Some technology companies in the hardware and semiconductor industries appear well positioned in the current environment at below-market P/E multiples and with attractive dividend yields. (ddp)

In a sense, the poor performance this year for tech and growth companies is somewhat of a payback for the impressive returns these market segments had recently enjoyed. From the market low in March 2020 through the end of last year the Russell 1000 Growth and NASDAQ rose about 135%, outperforming the S&P 500 by 15 percentage points.

Why the turnaround? Tech and growth stocks benefited from two tailwinds during the pandemic: a surge in stay-at-home spending, which drove explosive earnings growth; and extraordinarily low interest rates, which boosted valuations. These tailwinds have turned into headwinds this year with consumer and business spending shifting away from pandemic activities (e-commerce, digitizing businesses) and higher interest rates. Perhaps this year can be thought of as the “hangover” from the boom times in 2020/21.

Despite the now lower valuations for tech and growth stocks, we still prefer value over growth, and we are neutral on the sectors where most of the “tech” companies reside: communications services, consumer discretionary, and information technology. While we think that long-term interest rates have peaked for now, growth stocks are still expensive relative to value stocks. At a price-to-earnings ratio (P/E) of nearly 24x, the Russell 1000 Growth index still trades at a 66% P/E premium to the Russell 1000 Value index. The long-term average premium is 35%. Right before the pandemic, the P/E of the Russell 1000 Growth index was about 20x.

Plus, value stocks will likely produce faster earnings growth relative to growth stocks this year. Bottom-up consensus analyst estimates imply 20% earnings per share (EPS) growth for the value index compared with only 10% EPS growth for the growth benchmark. In addition, in periods of above average nominal GDP growth—which we expect to prevail for some time— value companies typically produce faster earnings growth relative to growth companies. Furthermore, we cannot rule out additional earnings downgrades for growth companies as spending patterns continue to normalize. Finally, long-term growth estimates for the Russell Growth index still look lofty. Analysts are still expecting growth companies to generate 16% annual earnings growth over the next 3-5 years. The pre-pandemic average was 14%.

Our preference for value stocks does not mean that investors should have no exposure to growth stocks. Rather, investors should tilt portfolios towards value stocks. Still, we would be especially careful about investments in more speculative growth companies that have less proven business models and/or businesses that don’t generate much, if any cash. While many of these companies have suffered sharp stock price declines, continued Fed interest rate hikes and slowing economic growth suggest that investors will likely continue to gravitate away from these types of companies.

In the tech complex, we continue to prefer quality growth, some value as well as mid-cap technology companies. One of the main takeaways from 1Q22 earnings season was continued, healthy corporate IT spending. We think this bodes well for broad-based software vendors. These companies tend to have higher quality business models, limited consumer exposure, and now lower valuations. There may be some incremental downside on valuation, but we think the quality cohort in software will see healthy earnings growth that should largely offset this compression.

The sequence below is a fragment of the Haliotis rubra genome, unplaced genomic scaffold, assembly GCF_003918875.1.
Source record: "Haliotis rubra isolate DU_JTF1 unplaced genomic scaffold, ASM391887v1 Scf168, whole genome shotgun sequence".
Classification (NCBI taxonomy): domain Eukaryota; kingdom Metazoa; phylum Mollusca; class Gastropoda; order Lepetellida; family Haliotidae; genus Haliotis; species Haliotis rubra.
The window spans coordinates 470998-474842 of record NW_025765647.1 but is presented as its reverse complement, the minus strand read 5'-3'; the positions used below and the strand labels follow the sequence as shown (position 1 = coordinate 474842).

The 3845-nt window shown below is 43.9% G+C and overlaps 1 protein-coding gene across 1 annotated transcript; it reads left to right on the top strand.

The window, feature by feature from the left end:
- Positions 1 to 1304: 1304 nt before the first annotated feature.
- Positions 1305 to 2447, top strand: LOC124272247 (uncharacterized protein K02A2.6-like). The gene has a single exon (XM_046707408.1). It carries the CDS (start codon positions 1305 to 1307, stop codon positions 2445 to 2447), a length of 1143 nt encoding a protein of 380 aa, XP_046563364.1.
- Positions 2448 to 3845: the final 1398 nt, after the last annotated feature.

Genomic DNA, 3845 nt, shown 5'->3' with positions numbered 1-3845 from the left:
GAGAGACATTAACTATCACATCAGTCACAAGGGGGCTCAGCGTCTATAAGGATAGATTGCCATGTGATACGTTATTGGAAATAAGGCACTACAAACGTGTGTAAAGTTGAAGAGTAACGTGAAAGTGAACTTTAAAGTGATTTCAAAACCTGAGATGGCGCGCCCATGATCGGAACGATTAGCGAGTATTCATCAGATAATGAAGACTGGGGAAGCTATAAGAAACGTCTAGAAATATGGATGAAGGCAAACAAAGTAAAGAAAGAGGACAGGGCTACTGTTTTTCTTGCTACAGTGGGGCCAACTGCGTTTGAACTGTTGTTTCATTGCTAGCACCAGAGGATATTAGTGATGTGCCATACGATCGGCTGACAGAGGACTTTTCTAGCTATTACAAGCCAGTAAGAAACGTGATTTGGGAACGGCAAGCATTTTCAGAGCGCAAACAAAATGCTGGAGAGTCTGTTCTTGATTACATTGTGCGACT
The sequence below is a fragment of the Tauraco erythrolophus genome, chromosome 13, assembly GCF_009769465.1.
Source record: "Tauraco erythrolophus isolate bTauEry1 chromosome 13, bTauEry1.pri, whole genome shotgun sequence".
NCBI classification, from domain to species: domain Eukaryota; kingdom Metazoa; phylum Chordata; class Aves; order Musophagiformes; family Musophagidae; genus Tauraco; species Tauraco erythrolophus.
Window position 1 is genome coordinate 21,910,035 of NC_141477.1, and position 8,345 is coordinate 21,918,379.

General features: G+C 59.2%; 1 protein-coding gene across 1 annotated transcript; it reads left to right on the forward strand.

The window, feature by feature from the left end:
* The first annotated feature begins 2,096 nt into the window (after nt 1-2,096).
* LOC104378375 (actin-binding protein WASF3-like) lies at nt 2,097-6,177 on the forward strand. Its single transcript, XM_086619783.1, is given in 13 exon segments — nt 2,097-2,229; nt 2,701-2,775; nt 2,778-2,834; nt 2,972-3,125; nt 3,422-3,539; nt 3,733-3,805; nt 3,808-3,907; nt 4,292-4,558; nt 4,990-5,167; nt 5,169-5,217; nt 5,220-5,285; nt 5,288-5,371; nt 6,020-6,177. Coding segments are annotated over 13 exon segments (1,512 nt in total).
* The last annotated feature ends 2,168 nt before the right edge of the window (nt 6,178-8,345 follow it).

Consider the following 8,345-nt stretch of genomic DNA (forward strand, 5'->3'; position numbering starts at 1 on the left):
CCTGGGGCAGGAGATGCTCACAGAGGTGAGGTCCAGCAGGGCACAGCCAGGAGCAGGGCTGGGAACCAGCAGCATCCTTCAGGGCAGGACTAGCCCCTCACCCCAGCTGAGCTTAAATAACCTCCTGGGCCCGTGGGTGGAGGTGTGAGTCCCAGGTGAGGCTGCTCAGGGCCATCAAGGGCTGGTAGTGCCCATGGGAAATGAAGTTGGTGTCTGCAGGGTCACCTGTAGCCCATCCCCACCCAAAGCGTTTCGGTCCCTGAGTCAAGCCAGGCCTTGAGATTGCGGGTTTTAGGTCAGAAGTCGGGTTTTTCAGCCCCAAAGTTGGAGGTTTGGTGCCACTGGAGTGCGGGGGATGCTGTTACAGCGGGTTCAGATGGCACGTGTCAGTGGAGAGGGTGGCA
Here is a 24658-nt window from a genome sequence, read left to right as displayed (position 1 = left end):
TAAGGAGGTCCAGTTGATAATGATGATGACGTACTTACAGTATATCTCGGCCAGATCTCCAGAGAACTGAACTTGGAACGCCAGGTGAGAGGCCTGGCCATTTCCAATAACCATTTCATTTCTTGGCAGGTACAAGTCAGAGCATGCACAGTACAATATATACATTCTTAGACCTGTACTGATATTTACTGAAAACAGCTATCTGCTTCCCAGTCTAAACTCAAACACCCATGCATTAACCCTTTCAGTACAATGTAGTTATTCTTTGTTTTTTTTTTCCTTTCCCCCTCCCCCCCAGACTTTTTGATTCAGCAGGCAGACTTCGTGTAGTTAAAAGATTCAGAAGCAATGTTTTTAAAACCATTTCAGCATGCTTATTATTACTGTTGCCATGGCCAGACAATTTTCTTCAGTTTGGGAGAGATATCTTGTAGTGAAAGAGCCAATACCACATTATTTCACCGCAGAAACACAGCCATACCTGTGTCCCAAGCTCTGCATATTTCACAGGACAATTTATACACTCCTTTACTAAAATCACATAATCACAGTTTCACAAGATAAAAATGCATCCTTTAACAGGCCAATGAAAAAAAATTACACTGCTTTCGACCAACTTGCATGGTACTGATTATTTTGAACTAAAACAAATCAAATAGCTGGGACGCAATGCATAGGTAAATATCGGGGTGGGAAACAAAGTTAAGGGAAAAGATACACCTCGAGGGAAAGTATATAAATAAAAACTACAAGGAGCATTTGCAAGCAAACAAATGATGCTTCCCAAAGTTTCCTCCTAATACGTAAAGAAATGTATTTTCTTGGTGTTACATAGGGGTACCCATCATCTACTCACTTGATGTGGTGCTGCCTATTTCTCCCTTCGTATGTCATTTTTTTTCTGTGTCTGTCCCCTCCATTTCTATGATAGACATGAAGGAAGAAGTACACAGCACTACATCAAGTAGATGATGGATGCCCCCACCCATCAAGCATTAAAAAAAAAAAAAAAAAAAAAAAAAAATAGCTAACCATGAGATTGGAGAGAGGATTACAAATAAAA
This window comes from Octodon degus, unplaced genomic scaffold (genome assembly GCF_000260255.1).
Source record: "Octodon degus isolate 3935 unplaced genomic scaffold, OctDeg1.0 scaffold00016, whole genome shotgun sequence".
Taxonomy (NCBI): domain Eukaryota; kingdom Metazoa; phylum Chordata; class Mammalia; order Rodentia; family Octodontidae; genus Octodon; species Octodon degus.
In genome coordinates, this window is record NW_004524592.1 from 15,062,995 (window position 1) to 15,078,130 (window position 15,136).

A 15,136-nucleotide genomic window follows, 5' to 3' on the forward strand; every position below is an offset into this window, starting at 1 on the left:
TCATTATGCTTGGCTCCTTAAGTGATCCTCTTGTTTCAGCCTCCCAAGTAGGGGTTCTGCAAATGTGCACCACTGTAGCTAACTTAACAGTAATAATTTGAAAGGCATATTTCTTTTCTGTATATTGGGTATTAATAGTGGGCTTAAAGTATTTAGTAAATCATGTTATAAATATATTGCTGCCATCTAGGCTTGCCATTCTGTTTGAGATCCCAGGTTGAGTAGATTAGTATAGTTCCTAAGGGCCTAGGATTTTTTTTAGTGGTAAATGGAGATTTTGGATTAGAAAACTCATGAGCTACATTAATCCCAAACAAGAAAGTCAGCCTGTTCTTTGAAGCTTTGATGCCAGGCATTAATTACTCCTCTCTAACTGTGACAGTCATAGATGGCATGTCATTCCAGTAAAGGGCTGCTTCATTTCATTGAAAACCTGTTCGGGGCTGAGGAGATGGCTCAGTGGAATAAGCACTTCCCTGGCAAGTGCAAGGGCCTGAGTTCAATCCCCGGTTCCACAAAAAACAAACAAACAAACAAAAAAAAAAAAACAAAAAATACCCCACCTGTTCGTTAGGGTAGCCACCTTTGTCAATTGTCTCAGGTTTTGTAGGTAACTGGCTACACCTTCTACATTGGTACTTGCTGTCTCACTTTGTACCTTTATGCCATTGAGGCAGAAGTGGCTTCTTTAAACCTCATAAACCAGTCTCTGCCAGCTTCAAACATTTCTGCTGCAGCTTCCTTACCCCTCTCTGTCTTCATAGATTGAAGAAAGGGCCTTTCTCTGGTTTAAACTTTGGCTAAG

We would also focus on the large digital advertising platforms. While regulatory overhangs will persist, we think that there will be little impact on companies’ fundamentals. Competition has increased, but we think the large domestic platforms are advantaged by user demographics that are most attractive to ad buyers. Furthermore, we believe current valuations do not reflect longer-term growth prospects.

“Value” and “technology” is not typically a winning combination, because many “cheap” technology companies tend to be market share losers, in our view. In general, we would steer clear of these types of companies. However, some technology companies in the hardware and semiconductor industries appear well positioned in the current environment at below-market P/E multiples and with attractive dividend yields. Finally, we would have a tilt towards mid-cap technology companies. This group trades at nearly a 20% discount versus its large-cap peers despite a faster earnings growth outlook. Most of the widely owned mega-cap FAANG companies are higher quality and/or leveraged to more durable growth drivers and should be better positioned. For stock specific recommendations, please see our CIO Equity Preference Lists.

Overall, the macro environment for tech and growth companies may continue to be a headwind and investors will have to be much more selective within these market segments.

Main contributors: Solita Marcelli, David Lefkowitz, Kevin Dennean

Content is a product of the Chief Investment Office (CIO).

Original report - US Regional View: The hangover in tech stocks, 16 May, 2022.